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Flex Your Moral Muscle: God Can Change Your Brain

In his newest book, “After You Believe: Why Christian Character Matters,” Anglican bishop and biblical scholar N. T. Wright advises his readers not to cheat on their tax returns. Because that deceitful act may very well carve a neural pathway inside the brain that makes it easier to cheat on other things or people.

Scary thought.

But the reverse is also true: that the decision to grin and bear a conversation with a boring neighbor on the train–to try ever so painfully to remain patient–also leaves a pathway in the brain that facilitates patience the next time you are confronted with an obnoxious, the-armrest-is-mine train mate.

2 Comments to
Flex Your Moral Muscle: God Can Change Your Brain

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  1. Thank you for this blog post.
    A famous Rabbi once said that “Changing even one character trait is more difficult than learning a [very complicated, ancient] text.” It is good to be reminded that science backs up the difficulty of this–and the rewards!
    Working on our character traits is a great challenge (and we all have moments where we slide backwards), but it is well worth perservering.
    We would add to Newberg’s list: Committing to volunteering to help others regularly (in an organization or on one’s own). The committment–helping others even when we don’t necessarily feel like it–is key.

  2. This goes to show, Spirituality of any form, enlightenment and trancendence can bring transformation can transform. Positive psychology rocks!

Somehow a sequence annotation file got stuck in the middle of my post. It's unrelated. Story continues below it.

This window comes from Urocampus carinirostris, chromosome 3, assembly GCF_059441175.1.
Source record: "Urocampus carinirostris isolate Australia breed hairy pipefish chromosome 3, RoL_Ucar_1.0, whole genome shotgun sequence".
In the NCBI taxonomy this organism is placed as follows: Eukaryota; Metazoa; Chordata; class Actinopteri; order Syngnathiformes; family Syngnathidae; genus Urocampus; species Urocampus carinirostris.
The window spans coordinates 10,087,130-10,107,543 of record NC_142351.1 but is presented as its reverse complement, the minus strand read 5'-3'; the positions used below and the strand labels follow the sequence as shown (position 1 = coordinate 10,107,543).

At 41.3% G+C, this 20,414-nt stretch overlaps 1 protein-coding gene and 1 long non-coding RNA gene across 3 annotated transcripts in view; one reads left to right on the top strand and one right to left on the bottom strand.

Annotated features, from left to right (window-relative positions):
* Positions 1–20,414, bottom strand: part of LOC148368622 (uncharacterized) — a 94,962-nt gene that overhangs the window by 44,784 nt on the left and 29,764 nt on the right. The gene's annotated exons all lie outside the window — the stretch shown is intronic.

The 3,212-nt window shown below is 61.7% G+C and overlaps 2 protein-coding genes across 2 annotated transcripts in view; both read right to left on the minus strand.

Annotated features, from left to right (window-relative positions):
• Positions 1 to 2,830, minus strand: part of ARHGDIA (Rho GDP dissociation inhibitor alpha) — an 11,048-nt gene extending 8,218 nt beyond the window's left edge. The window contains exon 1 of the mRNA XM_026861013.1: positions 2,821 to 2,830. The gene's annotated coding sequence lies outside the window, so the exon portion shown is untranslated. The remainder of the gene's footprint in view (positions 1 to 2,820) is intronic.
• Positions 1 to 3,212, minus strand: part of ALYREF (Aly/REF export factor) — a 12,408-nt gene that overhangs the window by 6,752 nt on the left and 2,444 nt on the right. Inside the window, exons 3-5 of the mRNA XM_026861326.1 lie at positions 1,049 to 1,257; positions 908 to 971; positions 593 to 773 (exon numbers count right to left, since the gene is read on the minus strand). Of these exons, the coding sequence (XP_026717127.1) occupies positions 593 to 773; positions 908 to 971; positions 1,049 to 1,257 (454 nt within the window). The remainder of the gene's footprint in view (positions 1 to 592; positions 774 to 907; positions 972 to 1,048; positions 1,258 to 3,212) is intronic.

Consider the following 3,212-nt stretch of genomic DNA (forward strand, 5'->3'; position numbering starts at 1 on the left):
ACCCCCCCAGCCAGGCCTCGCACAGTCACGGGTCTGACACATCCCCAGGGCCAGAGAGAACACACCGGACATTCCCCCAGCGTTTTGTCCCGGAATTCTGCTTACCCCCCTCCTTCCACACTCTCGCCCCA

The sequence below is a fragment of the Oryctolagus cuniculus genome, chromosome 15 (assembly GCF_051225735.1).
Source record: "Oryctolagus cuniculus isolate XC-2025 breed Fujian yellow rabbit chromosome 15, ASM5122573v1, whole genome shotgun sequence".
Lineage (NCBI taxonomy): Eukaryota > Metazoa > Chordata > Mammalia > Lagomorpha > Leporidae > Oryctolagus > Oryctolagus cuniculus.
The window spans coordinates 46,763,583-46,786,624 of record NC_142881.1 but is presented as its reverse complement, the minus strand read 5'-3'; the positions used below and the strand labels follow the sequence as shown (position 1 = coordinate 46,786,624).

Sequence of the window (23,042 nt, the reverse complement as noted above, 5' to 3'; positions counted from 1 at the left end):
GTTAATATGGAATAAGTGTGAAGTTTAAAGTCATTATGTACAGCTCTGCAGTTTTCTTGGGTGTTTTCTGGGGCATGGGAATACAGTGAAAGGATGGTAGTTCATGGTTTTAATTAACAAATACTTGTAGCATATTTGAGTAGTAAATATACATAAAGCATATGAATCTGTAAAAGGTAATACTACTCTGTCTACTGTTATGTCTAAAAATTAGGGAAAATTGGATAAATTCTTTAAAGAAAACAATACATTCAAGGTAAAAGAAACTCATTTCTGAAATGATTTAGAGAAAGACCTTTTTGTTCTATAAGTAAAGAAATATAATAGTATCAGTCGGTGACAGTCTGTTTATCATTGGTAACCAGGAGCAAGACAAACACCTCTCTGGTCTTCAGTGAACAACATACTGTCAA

3. To constantly look for god in science is intellectual evisceration and devalues the work done. Why does there have to be this constant “I’m better then you because I believe” crap that oozes from what could be a significant break through in science.

    You are not better or more moral because of your faith or religion.

  4. I don’t see any god in this article. And I agree wit h Kenneth, it does devalues the work done. Why do we need to include god in all the marvels of the nature? A good feeling can be a good feeling even without god. I didn’t read the books mentioned in the article, but I read tons of other books and articles and they explained things fine without using the word “god”, “faith”, “prayer” etc…
    And faith is NOT embedded in our neurons and in our genes, and it is NOT one of the most important principles to honor in our lives. Simply not true. Keep this out of psychology, leave it in the church where it belongs.
    Thank you

  5. Religion is very similar to psychology, they both are working towards the same end: helping us cope with life. But to compare it to science, we have a very interesting problem. Religion is an emotional entity, as the followers are required to submit through faith. Science, on the other hand, is proved by cold hard facts. Instead of stoking the religion vs. science fight, we should be looking at how each has helped humanity progress.

    Without faith and religion, numerous people would be despondent and eternally depressed. And without science, our society would have never progressed.

    And as sumatra has mentioned faith is not embedded in our neurons. Rather an eternal quest to understand death and the beyond is the reason religion exists. Religion provides us with a way in which to cope with our ultimate demise, so that we do not spend our days living in fear.

    I have not been to temple in years (I am Jewish) and yet I believe my life is guided by fate and some higher being. Does this make me any less religious? I believe that its faith in something higher than us that changes our brain, not God him/herself. When I was trying to quit my pain killer addiction, it was my own strength and the help of those around me, not religion that saved me.

    Interesting article. Religion is always a fascination, that is why I am getting my masters in theology.




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